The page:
Iron ore prices tumble on China's weak export data

Global mining companies took a hit Monday as the price of iron ore saw its worst one-day decline since the 2008 financial crisis.

Worst single-day decline since 2008 financial crisis

Prices of iron ore and shares of the mining companies that depend on the commodity took a tumble Monday on weak economic data out of China that exacerbated fears of a worsening slowdown. (Associated Press)

Global mining companies took a hit Monday as the price of iron ore saw its worst one-day decline since the 2008 financial crisis.

The benchmark price of iron ore for delivery to China, which buys two-thirds of the world's seaborne iron ore, fell 8.3 per cent to $104.70 US a tonne, the lowest level since October 2012.

The drop was blamed on signs of weakening demand for steel in China following the release of trade data Saturday that showed an unexpected decline in exports.

China's exports tumbled 18.1 per cent in February over a year earlier, swinging the country's trade balance into deficit. The data underscored recent concerns about the outlook for China's economy, even though the lunar New Year holidays were blamed for the slide.

Iron ore big profit driver for mining companies

China's slowing economy has decreased demand for steel, of which iron ore is a key component, and other building materials, resulting in stockpiles of iron ore at Chinese ports totalling 105 million tonnes as of Friday, according to industry consultants Steelhome.

China's iron ore imports were up 11.9 per cent year-on-year in February to 63.2 million tonnes but were down sharply from January's record high of 86.8 million tonnes, Reuters reported.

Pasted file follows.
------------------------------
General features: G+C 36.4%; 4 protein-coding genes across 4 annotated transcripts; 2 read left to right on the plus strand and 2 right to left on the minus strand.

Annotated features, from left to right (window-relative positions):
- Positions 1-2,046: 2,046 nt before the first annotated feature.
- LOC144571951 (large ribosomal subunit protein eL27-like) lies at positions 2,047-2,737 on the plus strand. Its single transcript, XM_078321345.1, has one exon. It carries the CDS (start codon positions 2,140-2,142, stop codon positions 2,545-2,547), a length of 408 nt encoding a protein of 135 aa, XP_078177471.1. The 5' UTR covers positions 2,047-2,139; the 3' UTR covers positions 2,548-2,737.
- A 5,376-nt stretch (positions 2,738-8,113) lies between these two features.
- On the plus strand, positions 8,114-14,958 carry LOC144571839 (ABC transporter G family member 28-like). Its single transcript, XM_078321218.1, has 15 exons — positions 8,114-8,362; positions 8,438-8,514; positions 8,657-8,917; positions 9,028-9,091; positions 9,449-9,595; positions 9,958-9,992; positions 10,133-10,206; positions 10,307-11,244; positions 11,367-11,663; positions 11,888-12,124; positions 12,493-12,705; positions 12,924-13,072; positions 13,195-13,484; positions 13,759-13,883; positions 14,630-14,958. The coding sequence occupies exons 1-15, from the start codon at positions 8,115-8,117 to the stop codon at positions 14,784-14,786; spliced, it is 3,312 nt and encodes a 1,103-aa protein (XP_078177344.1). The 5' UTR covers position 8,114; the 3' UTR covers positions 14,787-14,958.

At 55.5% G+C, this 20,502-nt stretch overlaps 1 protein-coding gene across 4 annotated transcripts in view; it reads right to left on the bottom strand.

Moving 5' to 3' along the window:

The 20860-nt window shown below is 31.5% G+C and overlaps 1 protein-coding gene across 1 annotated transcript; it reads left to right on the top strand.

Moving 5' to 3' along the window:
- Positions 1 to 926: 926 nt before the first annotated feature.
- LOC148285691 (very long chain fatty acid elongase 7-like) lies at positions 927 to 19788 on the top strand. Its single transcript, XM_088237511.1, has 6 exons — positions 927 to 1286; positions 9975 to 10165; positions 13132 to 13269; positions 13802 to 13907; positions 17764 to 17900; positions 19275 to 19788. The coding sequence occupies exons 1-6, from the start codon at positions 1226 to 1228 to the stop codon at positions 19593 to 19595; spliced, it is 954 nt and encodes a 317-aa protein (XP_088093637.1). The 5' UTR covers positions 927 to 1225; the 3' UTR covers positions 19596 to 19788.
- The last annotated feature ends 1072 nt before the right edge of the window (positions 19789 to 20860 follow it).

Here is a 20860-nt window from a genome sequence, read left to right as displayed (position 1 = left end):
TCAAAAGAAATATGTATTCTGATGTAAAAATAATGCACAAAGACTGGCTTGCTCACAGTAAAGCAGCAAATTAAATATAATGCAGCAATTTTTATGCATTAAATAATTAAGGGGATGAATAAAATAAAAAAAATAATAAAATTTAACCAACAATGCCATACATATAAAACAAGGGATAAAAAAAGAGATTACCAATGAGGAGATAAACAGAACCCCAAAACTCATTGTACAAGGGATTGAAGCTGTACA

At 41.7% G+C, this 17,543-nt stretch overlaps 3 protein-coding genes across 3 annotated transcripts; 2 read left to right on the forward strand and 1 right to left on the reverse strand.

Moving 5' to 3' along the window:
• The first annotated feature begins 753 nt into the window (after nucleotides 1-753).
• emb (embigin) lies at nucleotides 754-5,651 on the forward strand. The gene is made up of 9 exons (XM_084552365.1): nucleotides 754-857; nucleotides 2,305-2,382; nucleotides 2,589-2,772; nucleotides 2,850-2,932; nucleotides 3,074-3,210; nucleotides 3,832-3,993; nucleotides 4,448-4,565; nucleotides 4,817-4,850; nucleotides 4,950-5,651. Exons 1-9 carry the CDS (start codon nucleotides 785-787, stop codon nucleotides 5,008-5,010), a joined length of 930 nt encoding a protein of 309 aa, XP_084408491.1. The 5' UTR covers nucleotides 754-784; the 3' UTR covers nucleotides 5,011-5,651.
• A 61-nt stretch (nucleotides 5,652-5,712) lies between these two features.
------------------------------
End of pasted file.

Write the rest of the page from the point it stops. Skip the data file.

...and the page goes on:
Iron ore is China's most important import commodity by volume and accounts for more than half of the profits that global mining companies such as Vale, Rio Tinto and BHP Billiton make.

Iron ore's weak performance on Monday and China's disappointing trade figures dragged down other commodities such as oil and copper and resonated throughout global markets in Tuesday trading.

Rolls of steel on a dock in Guangzhou in southern China. Demand for steel has decreased as China's economy has weakened, bringing iron ore prices down with it. (Greg Baker/Associated Press)

"Any poor news from China is always going to hit short-term market sentiment, especially in the mining sector, and fears of slower growth will hit base metals," said IPR Capital director Steven Mayne.

The commodity-sensitive Australian and Canadian dollars declined, both losing as much as half a per cent against the U.S. dollar during the day's trading.

The Canadian dollar fell 0.09 of a cent to close at 90.08 cents US, and the resource-heavy S&P/TSX composite index edged up 2.98 points to 14,302.06.

The S&P materials index lost 0.6 per cent.

China's CSI300 share index plunged 3.3 per cent to its lowest level in nearly nine months.

The Dow Jones industrial average fell 34.04 points to 16,418.68, the S&P 500 lost 0.87 of a point, falling to 1,877.17, and the Nasdaq Composite dropped 1.77 points to 4,334.45. 

Shares of Freeport McMoRan Copper & Gold lost 2.52 per cent to close at $31.38 as the signs of a slowing Chinese economy sent London copper to an eight-month low. Copper for delivery in May fell 1.7 per cent to $3.03 a pound.

European shares, as measured by the pan-European FTSEurofirst 300 index, closed down 0.5 per cent.

German steel maker ThyssenKrupp, down three per cent, was among the top losers in Europe.

Vale shares were down 1.76 per cent on the New York Stock Exchange, closing at $12.81. Rio Tinto stock lost 1.95 per cent to close at $52.35, and BHP Billiton shed 2.67 per cent, closing at $64.93.

With files from Reuters